Groups will also want to visit Unity Temple, a triumph of modern design and one of Wright’s favorite projects. After a fire severely damaged the local Unitarian church in 1905, he was commissioned to re-imagine the building on a tight budget and resorted to a concrete exterior because it was inexpensive. The material was rarely used in public buildings, and especially for places of worship, but the combination of necessity and inspiration resulted in an iconic building with striking columns and elevated windows that allow natural light to enter but deny worshipers an outside view. Architecture buffs can also tour the Laurent House in Rockford, another exceptional Usonian space. Built for a paraplegic U.S. Navy veteran and completed in 1949, this home fuses form and function with a single-story design, open floor plan and floor-to-ceiling windows that maximize views of the backyard to create a sense of tranquility.

Groups who want to celebrate the harvest can take advantage of Illinois’ dozens of u-pick orchards and farms that welcome motorcoach groups. With nine miles of winding trails across 28 acres, the corn maze at Richardson Adventure Farm is the largest in the world. Visitors to this Sugar Grove attraction can also embark on a wagon ride on a vehicle created from repurposed bus seats, fly through a 750-foot zip line and relax next to the community campfire. See and pick hundreds of pumpkin, squash and gourd varieties from over 30 countries at the Great Pumpkin Patch in Moultrie County. Here visitors can admire over 5,000 mums, wander the beautiful gardens that grace the grounds and purchase delicious cinnamon rolls, cookies and signature angel food cakes at the Homestead Bakery. Those seeking a good scare can head to Jacksonville, and take a Haunted Jacksonville Tour, which takes visitors on a tour of the most haunted spots of this beautiful city.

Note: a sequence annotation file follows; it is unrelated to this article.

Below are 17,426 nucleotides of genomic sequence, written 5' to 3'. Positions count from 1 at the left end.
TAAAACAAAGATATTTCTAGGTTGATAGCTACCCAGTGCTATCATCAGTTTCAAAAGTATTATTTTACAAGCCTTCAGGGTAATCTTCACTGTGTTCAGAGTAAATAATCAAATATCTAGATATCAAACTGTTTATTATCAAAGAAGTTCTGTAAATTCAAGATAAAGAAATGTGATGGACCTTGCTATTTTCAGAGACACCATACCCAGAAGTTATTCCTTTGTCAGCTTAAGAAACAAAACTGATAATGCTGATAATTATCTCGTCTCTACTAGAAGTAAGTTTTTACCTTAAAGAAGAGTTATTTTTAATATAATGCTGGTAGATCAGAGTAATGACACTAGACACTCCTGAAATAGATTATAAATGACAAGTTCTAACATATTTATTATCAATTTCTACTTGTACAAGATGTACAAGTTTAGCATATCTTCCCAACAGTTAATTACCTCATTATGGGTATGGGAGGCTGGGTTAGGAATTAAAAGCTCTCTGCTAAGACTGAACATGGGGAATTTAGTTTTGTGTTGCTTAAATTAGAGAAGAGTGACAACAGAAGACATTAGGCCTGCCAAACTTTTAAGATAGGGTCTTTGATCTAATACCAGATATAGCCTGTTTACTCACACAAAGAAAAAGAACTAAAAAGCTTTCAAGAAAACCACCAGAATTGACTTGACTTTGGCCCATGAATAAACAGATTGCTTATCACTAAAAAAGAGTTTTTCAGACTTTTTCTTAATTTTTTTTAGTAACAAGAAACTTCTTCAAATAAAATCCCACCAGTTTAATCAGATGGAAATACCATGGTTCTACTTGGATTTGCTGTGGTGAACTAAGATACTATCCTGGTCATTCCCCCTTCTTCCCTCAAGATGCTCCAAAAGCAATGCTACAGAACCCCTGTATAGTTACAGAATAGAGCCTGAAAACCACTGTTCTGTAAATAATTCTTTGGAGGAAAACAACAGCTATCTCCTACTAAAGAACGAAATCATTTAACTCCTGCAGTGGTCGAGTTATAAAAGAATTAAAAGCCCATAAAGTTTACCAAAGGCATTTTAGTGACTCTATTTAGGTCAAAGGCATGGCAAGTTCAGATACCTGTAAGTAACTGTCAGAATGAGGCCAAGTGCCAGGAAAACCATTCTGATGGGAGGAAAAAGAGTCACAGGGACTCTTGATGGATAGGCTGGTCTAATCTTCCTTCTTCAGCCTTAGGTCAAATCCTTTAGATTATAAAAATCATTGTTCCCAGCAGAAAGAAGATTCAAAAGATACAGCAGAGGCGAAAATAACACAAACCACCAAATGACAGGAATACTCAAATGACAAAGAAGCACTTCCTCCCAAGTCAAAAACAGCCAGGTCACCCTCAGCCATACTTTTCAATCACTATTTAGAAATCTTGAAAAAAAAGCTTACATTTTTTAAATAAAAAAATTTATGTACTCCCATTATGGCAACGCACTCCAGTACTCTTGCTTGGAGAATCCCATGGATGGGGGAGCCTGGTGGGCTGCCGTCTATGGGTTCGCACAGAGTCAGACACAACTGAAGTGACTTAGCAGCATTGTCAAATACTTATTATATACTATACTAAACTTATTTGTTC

Visitors who want to pick their own apples should visit Jonamac Orchard to explore the seemingly endless rows of apple trees and select delicious varieties like Honeycrisp, Pink Lady, Granny Smith and Fuji. Groups who visit the 65-acre site during harvest season can pick apples from nearly 5,000 trees, indulge in apple donuts from the bakery, ride on a tractor cab and get spooked in the haunted corn maze. Groups can also tour the Cider House to see Jonamac’s cider pressing operation before entering the tasting room to try apple wines and hard ciders and watch the sunset from the Cider Garden Patio. Also popular with fall visitors is Edwards Apple Orchard West in the town of Winnebago. Groups can tour a 100-year-old dairy barn, pick 18 varieties of apples in the orchard and enjoy fresh apple donuts.